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Might the Minnesota Twins Consider a 6-Man Rotation in 2020?


Although it likely did not materialize exactly as it was drawn up, Minnesota has done a nice job of adding quality starting pitching to greatly increase the depth of the rotation. The possibility of having more starters than rotation spots is an unfamiliar but welcome problem for the Twins. If and when the majority of their options are healthy and pitching well, might Minnesota consider a six-man rotation?Generally speaking, it’s obviously ideal to have your best pitchers pitching as often as possible (i.e. once every five days), but the group of starters Minnesota has could make a six-man rotation viable for several reasons. Age, injury history, durability and similar individual talent levels make the possibility of going with six starters at least somewhat feasible.

 

If there is a “work horse” in the current group of Twins starters, Jose Berrios would be the guy. However, while Berrios is still only 25-years-old and pitched 200 innings last year, getting some additional rest throughout the season might help him to avoid his annual August slump (5.96 career ERA) and general second-half decline. Odorizzi and Maeda come up short of Berrios’s overall innings totals in part due to their struggles with the third time through the order, along with high pitch totals in Odorizzi’s case and being moved to the bullpen in Maeda’s. However, Maeda’s lackluster second-half numbers are undoubtably part of the explanation for his late-season bullpen stints in LA, as his career second-half ERA is 4.44 compared to 3.51 in the first-half (and it’s actually worse when you consider that his second-half ERA includes the relief innings, which have been good). Additional rest might help to mitigate both Berrios and Maeda’s second-half woes.

 

Pineda, Bailey, and Hill’s careers have been filled with injuries and it seems the three of them could definitely benefit from the additional rest provided in a six-man rotation for at least part of the season. The Twins utilized a couple of injured list stints to keep Pineda fresh last season, and it seemed to work wonders as he was pitching his best ball prior to his season-ending suspension. Hill pitched just 58 2/3 innings in 2019, and as someone who has excelled in the postseason, a six-man rotation could help to keep him fresh for October. Bailey’s 163 1/3 innings in 2019 were his most since 2013, so keeping his innings down a bit could help to keep him healthy as well.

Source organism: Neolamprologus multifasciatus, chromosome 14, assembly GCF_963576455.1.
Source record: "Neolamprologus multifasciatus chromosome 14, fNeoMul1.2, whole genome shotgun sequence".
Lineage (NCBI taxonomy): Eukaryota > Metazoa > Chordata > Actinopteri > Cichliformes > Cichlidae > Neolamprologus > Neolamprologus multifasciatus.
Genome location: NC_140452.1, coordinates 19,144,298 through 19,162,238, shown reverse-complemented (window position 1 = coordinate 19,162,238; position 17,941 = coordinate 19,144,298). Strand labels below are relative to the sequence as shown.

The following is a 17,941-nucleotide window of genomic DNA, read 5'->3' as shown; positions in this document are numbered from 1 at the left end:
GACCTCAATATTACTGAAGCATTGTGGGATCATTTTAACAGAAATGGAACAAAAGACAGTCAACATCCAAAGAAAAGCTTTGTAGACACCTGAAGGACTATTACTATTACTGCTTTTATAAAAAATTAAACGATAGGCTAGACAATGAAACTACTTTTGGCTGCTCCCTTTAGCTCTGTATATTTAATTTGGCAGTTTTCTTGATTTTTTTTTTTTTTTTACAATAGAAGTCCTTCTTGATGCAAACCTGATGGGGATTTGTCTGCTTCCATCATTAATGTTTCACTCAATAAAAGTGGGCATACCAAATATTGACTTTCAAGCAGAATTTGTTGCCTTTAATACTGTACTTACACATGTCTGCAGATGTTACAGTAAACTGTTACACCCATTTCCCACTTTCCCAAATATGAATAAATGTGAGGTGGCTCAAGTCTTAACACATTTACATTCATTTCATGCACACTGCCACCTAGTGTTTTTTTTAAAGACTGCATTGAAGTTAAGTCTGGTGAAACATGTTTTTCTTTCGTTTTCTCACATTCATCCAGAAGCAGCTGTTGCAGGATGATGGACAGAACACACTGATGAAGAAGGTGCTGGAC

Due to Pineda’s suspension and Hill’s offseason elbow surgery, in addition to early season off days and inclement weather, there’s no reason to start the season with six starters. However, assuming a rotation of Berrios, Odorizzi, Maeda, Bailey, and one of Jhoulys Chacin, Randy Dobnak, or Lewis Thorpe to start the season, the Twins will have a decision to make once Pineda becomes available in May. Injury or ineffectiveness could make the decision an easy one, but for the sake of argument, assume the fourth and fifth starters are pitching well. Even if Bailey fails to match his late 2019 success with the splitter, he will likely be given some leash due to his $7 million contract. And, if say Dobnak were to get the fifth-starter job out of spring training and pitch like he did last year, it would be hard to demote him to AAA.

 

Then of course, Rich Hill is set to come back in June. Due to his advanced age and the uncertainty of his recovery, the Twins could bring him along slowly, but if he pitches like the Rich Hill we know and love, he’ll be in the rotation. Again, we’re looking at June as a best-case scenario, and a lot can happen between Opening Day and June, but it’s not that much time, nor is it too much of a stretch for the Twins to have five starters who are pitching well at that point.

 

The other consideration is the overall talent level of the group. Last season there were periods during the season when Berrios, Odorizzi, and Pineda stepped forward and each looked like the team ace. Hill and Maeda are in the same general talent level and Bailey looked much improved after increasing his splitter usage with the Oakland A’s. Dobnak’s numbers were amazing both before and after being called up and Chacin was a good pitcher in 2017 and 2018. It’s not that much of a stretch to imagine that six of that group (or Thorpe) could be pitching well simultaneously and be deserving of a rotation spot.